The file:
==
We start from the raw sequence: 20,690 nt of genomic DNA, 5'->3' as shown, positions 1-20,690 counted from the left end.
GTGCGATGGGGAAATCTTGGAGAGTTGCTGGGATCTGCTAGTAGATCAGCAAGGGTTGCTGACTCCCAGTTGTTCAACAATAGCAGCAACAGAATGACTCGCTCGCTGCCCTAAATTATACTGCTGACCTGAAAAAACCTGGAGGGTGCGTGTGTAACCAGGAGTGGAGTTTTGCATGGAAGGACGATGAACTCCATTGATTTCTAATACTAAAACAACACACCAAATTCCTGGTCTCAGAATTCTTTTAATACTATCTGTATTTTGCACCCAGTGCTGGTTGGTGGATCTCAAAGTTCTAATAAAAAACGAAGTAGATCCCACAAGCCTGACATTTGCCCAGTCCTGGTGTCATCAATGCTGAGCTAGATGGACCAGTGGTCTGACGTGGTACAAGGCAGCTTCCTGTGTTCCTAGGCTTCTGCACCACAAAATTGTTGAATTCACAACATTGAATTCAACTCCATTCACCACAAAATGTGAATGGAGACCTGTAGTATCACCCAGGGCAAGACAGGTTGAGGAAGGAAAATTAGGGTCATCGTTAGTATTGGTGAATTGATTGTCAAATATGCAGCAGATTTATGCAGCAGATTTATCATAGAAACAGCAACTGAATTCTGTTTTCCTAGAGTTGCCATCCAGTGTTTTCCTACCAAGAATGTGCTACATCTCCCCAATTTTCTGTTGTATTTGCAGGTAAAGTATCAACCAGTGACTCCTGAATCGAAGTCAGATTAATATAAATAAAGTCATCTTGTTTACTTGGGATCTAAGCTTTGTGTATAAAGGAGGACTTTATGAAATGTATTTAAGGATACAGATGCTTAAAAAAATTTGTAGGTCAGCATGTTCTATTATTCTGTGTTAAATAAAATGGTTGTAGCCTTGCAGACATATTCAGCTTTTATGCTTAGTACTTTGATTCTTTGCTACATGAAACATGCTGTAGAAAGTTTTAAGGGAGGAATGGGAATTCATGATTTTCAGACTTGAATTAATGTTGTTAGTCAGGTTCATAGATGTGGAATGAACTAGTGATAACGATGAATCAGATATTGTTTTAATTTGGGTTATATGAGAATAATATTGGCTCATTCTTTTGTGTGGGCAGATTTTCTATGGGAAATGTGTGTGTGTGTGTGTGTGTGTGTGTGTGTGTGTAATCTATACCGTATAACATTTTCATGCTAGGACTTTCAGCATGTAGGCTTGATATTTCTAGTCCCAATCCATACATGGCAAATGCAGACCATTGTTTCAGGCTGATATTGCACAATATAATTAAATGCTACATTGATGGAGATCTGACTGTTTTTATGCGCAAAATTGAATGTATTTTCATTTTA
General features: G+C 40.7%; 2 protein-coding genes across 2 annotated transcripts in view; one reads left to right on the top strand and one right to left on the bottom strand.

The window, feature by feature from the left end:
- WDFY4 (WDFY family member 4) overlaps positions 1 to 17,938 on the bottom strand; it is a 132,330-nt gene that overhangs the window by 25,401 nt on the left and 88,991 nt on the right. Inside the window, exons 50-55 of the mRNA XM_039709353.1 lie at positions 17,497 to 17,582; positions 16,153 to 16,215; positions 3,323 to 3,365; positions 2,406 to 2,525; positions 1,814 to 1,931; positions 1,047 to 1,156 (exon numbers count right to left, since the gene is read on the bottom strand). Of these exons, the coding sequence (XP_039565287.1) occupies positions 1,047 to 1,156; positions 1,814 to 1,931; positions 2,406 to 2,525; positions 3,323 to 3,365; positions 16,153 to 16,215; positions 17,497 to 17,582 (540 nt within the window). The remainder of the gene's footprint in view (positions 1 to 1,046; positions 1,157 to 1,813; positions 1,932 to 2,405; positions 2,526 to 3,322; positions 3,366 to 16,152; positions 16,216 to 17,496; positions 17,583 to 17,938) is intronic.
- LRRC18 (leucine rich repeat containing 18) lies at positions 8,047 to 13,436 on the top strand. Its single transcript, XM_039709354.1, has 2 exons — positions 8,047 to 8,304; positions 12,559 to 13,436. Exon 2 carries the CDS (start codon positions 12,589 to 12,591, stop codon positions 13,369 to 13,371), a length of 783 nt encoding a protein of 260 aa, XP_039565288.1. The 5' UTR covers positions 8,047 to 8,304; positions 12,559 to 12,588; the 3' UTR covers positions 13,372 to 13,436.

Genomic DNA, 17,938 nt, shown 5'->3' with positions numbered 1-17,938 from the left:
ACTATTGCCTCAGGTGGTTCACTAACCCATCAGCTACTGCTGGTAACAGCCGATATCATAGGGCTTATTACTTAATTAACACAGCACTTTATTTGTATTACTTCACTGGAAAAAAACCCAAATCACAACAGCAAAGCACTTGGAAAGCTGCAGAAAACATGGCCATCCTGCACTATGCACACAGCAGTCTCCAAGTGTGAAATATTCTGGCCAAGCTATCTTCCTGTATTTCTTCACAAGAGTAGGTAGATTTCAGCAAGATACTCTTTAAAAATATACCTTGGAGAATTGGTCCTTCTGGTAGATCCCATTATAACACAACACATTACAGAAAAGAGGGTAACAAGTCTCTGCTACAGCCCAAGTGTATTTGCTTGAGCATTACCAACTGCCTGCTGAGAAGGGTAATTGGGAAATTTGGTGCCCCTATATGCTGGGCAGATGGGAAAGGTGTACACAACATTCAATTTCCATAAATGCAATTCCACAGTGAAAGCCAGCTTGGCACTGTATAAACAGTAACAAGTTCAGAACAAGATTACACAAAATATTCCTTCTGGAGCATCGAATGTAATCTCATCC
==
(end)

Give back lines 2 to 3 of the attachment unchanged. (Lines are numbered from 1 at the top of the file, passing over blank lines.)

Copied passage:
GTGCGATGGGGAAATCTTGGAGAGTTGCTGGGATCTGCTAGTAGATCAGCAAGGGTTGCTGACTCCCAGTTGTTCAACAATAGCAGCAACAGAATGACTCGCTCGCTGCCCTAAATTATACTGCTGACCTGAAAAAACCTGGAGGGTGCGTGTGTAACCAGGAGTGGAGTTTTGCATGGAAGGACGATGAACTCCATTGATTTCTAATACTAAAACAACACACCAAATTCCTGGTCTCAGAATTCTTTTAATACTATCTGTATTTTGCACCCAGTGCTGGTTGGTGGATCTCAAAGTTCTAATAAAAAACGAAGTAGATCCCACAAGCCTGACATTTGCCCAGTCCTGGTGTCATCAATGCTGAGCTAGATGGACCAGTGGTCTGACGTGGTACAAGGCAGCTTCCTGTGTTCCTAGGCTTCTGCACCACAAAATTGTTGAATTCACAACATTGAATTCAACTCCATTCACCACAAAATGTGAATGGAGACCTGTAGTATCACCCAGGGCAAGACAGGTTGAGGAAGGAAAATTAGGGTCATCGTTAGTATTGGTGAATTGATTGTCAAATATGCAGCAGATTTATGCAGCAGATTTATCATAGAAACAGCAACTGAATTCTGTTTTCCTAGAGTTGCCATCCAGTGTTTTCCTACCAAGAATGTGCTACATCTCCCCAATTTTCTGTTGTATTTGCAGGTAAAGTATCAACCAGTGACTCCTGAATCGAAGTCAGATTAATATAAATAAAGTCATCTTGTTTACTTGGGATCTAAGCTTTGTGTATAAAGGAGGACTTTATGAAATGTATTTAAGGATACAGATGCTTAAAAAAATTTGTAGGTCAGCATGTTCTATTATTCTGTGTTAAATAAAATGGTTGTAGCCTTGCAGACATATTCAGCTTTTATGCTTAGTACTTTGATTCTTTGCTACATGAAACATGCTGTAGAAAGTTTTAAGGGAGGAATGGGAATTCATGATTTTCAGACTTGAATTAATGTTGTTAGTCAGGTTCATAGATGTGGAATGAACTAGTGATAACGATGAATCAGATATTGTTTTAATTTGGGTTATATGAGAATAATATTGGCTCATTCTTTTGTGTGGGCAGATTTTCTATGGGAAATGTGTGTGTGTGTGTGTGTGTGTGTGTGTGTGTGTAATCTATACCGTATAACATTTTCATGCTAGGACTTTCAGCATGTAGGCTTGATATTTCTAGTCCCAATCCATACATGGCAAATGCAGACCATTGTTTCAGGCTGATATTGCACAATATAATTAAATGCTACATTGATGGAGATCTGACTGTTTTTATGCGCAAAATTGAATGTATTTTCATTTTA
General features: G+C 40.7%; 2 protein-coding genes across 2 annotated transcripts in view; one reads left to right on the top strand and one right to left on the bottom strand.